But what man? Immediately after we read the line "Who is it for?" we are introduced to Father McKenzie, who we assume to be the minister at the church where Elanor is living and working. The good Father appears to be experiencing a crisis of faith; he is "writing the words to a sermon that no one will hear." Does this mean that he will never give the sermon? Or, perhaps, that he knows his congregation will not take take the message of the sermon to their hearts?

The line "No one comes near" is obviously (to me, at least) the Father's view of his situation. How are we to know that our Eleanor is not watching Father McKenzie "darning his socks in the night" from her vantage point in the window mentioned before? We are not to know; we only have the comment, "What does he care?" This is a man as lonely and as full of despair as Eleanor herself.

We next read that "Eleanor Rigby/Died in the church and was buried along with her name./Nobody came." Even with her death Eleanor seems to have left no mark upon this world. And just how did poor Eleanor die? We mentioned previously that she would appear to not be a young girl, but neither does she appear to be elderly. (After all, she dreams of finding love, does she not?) Is she a suicide? This would be consistent with the tone of despair already established, but we simply are not told.

For this reason, the most intriguing passage in the entire piece is that which follows: "Father McKenzie/wiping the dirt from his hands as he walks from the grave./No one was saved." This passage raises a number of unsettling questions.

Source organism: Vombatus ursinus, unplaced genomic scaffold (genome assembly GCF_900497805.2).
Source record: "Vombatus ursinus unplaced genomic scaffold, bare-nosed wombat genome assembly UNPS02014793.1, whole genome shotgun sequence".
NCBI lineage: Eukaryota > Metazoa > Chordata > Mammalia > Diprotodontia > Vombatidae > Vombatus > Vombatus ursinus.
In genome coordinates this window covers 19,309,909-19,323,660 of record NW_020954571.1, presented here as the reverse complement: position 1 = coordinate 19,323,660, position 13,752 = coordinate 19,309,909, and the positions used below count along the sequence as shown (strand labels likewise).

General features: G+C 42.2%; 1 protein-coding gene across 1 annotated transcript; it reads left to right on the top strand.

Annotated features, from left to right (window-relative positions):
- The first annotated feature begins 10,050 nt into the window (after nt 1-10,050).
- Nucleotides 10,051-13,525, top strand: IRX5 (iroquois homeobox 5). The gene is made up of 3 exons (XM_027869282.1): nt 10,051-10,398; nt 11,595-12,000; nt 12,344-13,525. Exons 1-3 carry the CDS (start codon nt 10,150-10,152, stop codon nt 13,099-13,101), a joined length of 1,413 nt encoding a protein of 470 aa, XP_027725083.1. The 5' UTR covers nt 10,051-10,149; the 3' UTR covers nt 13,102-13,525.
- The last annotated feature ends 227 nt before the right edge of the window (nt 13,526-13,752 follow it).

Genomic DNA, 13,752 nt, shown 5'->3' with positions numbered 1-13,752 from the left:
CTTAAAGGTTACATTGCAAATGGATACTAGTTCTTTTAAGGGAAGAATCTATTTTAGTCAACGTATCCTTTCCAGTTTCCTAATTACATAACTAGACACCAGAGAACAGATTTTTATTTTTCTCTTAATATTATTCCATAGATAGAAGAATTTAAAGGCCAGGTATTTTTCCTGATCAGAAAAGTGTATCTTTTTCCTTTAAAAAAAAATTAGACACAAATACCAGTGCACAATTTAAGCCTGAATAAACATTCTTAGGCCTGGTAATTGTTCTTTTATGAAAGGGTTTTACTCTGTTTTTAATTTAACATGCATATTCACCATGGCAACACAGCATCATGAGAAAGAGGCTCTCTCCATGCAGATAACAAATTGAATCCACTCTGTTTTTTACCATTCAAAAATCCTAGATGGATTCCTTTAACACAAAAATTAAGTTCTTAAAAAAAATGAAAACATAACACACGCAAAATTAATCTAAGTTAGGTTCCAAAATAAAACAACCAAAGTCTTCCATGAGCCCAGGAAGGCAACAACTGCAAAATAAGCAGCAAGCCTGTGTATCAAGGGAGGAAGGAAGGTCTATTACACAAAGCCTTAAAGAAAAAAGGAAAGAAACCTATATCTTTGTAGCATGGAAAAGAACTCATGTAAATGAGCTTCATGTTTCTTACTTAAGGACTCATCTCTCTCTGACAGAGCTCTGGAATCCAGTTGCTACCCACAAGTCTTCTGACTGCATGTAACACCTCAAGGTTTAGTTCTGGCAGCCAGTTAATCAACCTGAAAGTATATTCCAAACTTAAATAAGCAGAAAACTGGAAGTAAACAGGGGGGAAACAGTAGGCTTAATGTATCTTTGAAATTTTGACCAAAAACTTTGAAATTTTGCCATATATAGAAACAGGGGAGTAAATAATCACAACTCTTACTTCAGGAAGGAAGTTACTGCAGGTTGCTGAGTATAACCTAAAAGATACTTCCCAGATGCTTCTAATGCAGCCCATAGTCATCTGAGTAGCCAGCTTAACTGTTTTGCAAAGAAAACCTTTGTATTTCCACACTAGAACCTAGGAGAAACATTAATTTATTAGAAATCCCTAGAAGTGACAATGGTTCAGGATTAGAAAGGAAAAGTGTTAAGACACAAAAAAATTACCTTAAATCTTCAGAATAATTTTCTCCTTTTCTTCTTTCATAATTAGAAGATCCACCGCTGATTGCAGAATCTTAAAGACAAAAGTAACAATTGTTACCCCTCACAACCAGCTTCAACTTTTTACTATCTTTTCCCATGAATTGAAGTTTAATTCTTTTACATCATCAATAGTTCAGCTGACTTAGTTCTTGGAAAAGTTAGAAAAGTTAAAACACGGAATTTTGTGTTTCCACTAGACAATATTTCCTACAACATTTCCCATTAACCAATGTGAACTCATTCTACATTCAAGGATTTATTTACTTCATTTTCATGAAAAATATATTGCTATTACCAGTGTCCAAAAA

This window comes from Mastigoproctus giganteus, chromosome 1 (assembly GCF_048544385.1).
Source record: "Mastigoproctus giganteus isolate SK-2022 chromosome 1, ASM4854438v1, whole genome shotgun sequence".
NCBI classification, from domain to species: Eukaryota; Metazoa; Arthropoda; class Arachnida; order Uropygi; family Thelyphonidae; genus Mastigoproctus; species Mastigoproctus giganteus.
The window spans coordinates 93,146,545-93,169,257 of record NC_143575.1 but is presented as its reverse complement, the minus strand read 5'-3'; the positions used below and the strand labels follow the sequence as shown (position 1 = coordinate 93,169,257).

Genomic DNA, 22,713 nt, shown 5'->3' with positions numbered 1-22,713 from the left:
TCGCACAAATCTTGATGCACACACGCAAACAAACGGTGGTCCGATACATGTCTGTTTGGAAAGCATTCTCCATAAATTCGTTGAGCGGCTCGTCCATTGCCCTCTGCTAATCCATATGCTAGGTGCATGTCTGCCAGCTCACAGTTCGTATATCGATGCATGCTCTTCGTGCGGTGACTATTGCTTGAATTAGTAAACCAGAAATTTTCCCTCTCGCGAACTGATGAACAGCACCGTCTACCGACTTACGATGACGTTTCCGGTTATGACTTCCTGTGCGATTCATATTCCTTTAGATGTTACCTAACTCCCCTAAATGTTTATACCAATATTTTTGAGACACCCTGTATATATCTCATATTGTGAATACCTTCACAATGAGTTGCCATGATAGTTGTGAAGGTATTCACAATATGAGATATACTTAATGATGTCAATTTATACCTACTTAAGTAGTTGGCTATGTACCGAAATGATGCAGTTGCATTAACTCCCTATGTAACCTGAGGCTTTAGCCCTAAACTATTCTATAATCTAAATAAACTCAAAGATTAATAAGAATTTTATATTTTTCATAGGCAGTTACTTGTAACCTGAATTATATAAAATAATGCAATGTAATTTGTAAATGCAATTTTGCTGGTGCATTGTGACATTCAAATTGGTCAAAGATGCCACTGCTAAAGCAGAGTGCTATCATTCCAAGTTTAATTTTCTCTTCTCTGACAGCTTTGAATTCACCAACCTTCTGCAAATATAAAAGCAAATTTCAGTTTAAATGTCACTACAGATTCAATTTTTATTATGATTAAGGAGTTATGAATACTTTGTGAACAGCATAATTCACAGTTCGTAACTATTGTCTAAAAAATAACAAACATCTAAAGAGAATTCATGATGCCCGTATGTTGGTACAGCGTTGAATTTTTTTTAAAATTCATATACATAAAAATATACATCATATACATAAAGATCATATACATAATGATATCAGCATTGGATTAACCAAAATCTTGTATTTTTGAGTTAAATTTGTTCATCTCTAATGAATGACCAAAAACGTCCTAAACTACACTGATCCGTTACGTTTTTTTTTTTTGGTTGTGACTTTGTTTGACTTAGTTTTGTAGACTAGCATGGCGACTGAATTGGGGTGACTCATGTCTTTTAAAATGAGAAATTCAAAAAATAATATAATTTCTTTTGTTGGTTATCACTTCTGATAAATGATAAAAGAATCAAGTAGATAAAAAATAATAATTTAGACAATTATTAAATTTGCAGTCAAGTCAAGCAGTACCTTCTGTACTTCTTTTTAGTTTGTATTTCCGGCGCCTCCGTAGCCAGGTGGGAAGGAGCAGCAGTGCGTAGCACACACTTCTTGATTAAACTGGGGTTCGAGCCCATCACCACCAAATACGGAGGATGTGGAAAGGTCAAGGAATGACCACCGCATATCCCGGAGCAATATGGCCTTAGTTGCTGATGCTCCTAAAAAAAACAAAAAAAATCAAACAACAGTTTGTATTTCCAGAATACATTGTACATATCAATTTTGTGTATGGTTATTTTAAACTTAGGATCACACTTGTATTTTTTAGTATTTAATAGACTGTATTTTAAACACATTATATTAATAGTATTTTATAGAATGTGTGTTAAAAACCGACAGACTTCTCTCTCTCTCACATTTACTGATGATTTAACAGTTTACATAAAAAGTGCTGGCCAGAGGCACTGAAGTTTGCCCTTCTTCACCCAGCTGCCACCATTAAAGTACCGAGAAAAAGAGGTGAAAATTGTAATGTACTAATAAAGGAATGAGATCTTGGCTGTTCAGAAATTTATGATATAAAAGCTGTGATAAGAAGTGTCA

Does Father McKenzie grieve for her at all? Does he mourn the fact that he was never able to play a role in the salvation of Eleanor Rigby's soul, or the possible salvation of her life? Does he see her as representative of the congregation which never hears his sermons?

Or does the good Father see at last the role that Eleanor might have played in his life, if only things had been different? It's possible these two lonely people could have loved one another; this is mere speculation. Still, we certainly get the feeling that any possibility of the two of them reaching out towards one another – whether as lovers or simply as friends – has been squelched by a variety of factors: by his position as a priest, by Eleanor's sense of insecurity, by a certain hardening of both their hearts brought about by life's experiences.

Perhaps, in another reality, the two of them might have expressed their feelings for one another. Perhaps they might even have married, and thus propvided one another with the happiness both so desperately have been seeking.

We will never know.

The song's main refrain, quoted at the beginning of this paper, piles despair upon despair through the questions "Where do they all come from?" and "Where do they all belong?" But the real question might well be, "What am I supposed to do about it?" And so the despair carries over from the lives of Eleanor and the Father to the rest of us as well, revealing a complexity far beyiond what record buyers of the time had come to expect from a "simple song."

It asks the question: "What hope is there for any of us?" And then it leaves us to find the answer on our own.

(Copyright © 1988, 2011 by John A. Small)